Damon camp cries foul over derogatory bibs on eBay

BOSTON -- A Red Sox fan angry that Johnny Damon defected to
the New York Yankees has fought off an attempt by his high-powered
agent to stop her from selling baby bibs with a very grown-up

Tucked among the "I Love My Mommy" bibs and "Pregnant
Princess" maternity clothes, Ann Sylvia also offers bibs and
onesies adorned with the ballpark epithet "Damon Sucks." Last
month, eBay pulled the listings after the Scott Boras Corp.
complained that they violated Damon's right of publicity, a legal
claim that allows celebrities to control the products they endorse.

Sylvia hadn't sold any of the Damon items at the time, but the
complaint threatened to blemish her eBay rating and jeopardize her
PowerSeller status.

"I'm just a stay-at-home mom. I just want to raise my children,
sell my stuff," said Sylvia, who works part-time at The
Standard-Times of New Bedford, which first reported on her
struggle. "It's all a little nerve-racking, a little scary."

If so, she didn't show it in her negotiations with Boras' staff.
During an hourlong phone call, she pointed out to attorney Ryan
Lubner that there are other baseball players named "Damon." How
did he know, after all, that she wasn't the world's biggest critic
of Tampa Bay's Damon Hollins?

"Then I knew I had him," she gloated. "So I said, 'Let's make
a compromise.'"

Lubner agreed to lift his objection -- and clear her eBay record
-- if Sylvia agreed not to use "Johnny," "Boston," "Red Sox,"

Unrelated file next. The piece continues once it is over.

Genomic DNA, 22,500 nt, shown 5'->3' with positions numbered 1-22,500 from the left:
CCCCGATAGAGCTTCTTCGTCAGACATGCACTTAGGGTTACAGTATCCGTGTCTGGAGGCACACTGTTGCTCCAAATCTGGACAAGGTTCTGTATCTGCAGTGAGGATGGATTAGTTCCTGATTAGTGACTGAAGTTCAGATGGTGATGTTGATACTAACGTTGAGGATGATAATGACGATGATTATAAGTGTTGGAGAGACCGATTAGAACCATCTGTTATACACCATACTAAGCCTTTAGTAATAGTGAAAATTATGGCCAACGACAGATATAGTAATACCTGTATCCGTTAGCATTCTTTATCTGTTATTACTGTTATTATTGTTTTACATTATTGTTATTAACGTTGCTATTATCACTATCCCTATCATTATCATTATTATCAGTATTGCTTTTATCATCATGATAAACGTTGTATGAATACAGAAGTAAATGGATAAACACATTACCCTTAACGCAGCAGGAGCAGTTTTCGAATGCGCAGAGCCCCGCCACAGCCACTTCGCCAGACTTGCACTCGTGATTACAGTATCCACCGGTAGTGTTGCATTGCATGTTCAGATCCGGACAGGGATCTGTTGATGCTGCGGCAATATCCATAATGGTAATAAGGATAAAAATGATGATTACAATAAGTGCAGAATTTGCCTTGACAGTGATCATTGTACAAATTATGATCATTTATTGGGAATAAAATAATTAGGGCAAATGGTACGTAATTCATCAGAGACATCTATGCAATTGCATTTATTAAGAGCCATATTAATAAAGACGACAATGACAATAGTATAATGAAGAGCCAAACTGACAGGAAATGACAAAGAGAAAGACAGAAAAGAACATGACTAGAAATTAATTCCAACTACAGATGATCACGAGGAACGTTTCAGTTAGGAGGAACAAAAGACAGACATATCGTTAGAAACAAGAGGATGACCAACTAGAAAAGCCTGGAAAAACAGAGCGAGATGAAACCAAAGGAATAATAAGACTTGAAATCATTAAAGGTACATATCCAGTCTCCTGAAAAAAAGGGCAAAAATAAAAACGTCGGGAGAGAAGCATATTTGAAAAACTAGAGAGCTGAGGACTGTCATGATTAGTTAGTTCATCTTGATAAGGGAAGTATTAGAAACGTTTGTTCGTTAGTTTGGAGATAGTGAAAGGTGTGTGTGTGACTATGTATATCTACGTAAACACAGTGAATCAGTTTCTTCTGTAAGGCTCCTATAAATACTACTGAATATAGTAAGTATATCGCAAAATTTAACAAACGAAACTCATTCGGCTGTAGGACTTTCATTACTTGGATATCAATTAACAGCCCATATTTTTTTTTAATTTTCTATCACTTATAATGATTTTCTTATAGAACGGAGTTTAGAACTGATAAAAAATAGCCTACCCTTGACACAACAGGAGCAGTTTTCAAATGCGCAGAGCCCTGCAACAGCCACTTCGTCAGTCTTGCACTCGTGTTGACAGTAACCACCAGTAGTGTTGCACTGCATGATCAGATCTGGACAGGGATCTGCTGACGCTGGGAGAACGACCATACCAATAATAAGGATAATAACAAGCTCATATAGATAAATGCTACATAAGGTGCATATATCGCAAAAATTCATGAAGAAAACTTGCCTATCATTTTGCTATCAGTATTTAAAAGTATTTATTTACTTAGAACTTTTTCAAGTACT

"New York," or "Yankees" in the listing.

Now Sylvia's bibs are back on eBay.

"This is one of the more ridiculous cases we've seen arising
out of eBay," said Greg Beck, an attorney who helped Sylvia with
her case. "If a sports figure could sue for infringement of the
right of publicity every time a fan criticized him, we'd have chaos
in the court system."

And the ballpark.

Asked about the dispute at Yankee Stadium this week, Damon said
he was unaware of it and referred questions to Boras. Calls seeking
comment from Lubner were not returned.

"Sports figures like Johnny Damon are important people in our
society, and the First Amendment protects the right of the public
to freely comment on them," said Beck, who works for the Public
Citizen Litigation Group. "Johnny Damon doesn't get to control
what people say about him."

Damon's role in Boston's 2004 World Series title made him one of
Boston's most popular athletes; that ended when he jilted the Red
Sox for a four-year, $52 million contract with the Yankees. Red Sox
fans reacted by converting their "Damon" jerseys to "Demon"
jerseys and booing him lustily when he returned to Fenway Park in
New York's pinstripes.

Sylvia's protest was equally subtle.

"What Damon did is just the ultimate betrayal in baseball,"
she said in a telephone interview from her home in New Bedford. "I
don't see how it could not be considered that."

A mother of two whose online store, "Owen and Emma," is named
after her children, Sylvia has operated an online store since 2001
so she can spend more time at home with her kids. She makes more
than $1,000 a month from eBay sales.

Though she hadn't sold any "Damon Sucks" merchandise before
the controversy, she's sold two items since.

But not everyone is happy.

"Here's the thing," she said slyly. "My husband is a Yankees
fan, and his whole family is Yankees fans; my whole family is Red
Sox fans. So the whole New York-Boston thing is contentious.

"But we have fun with it."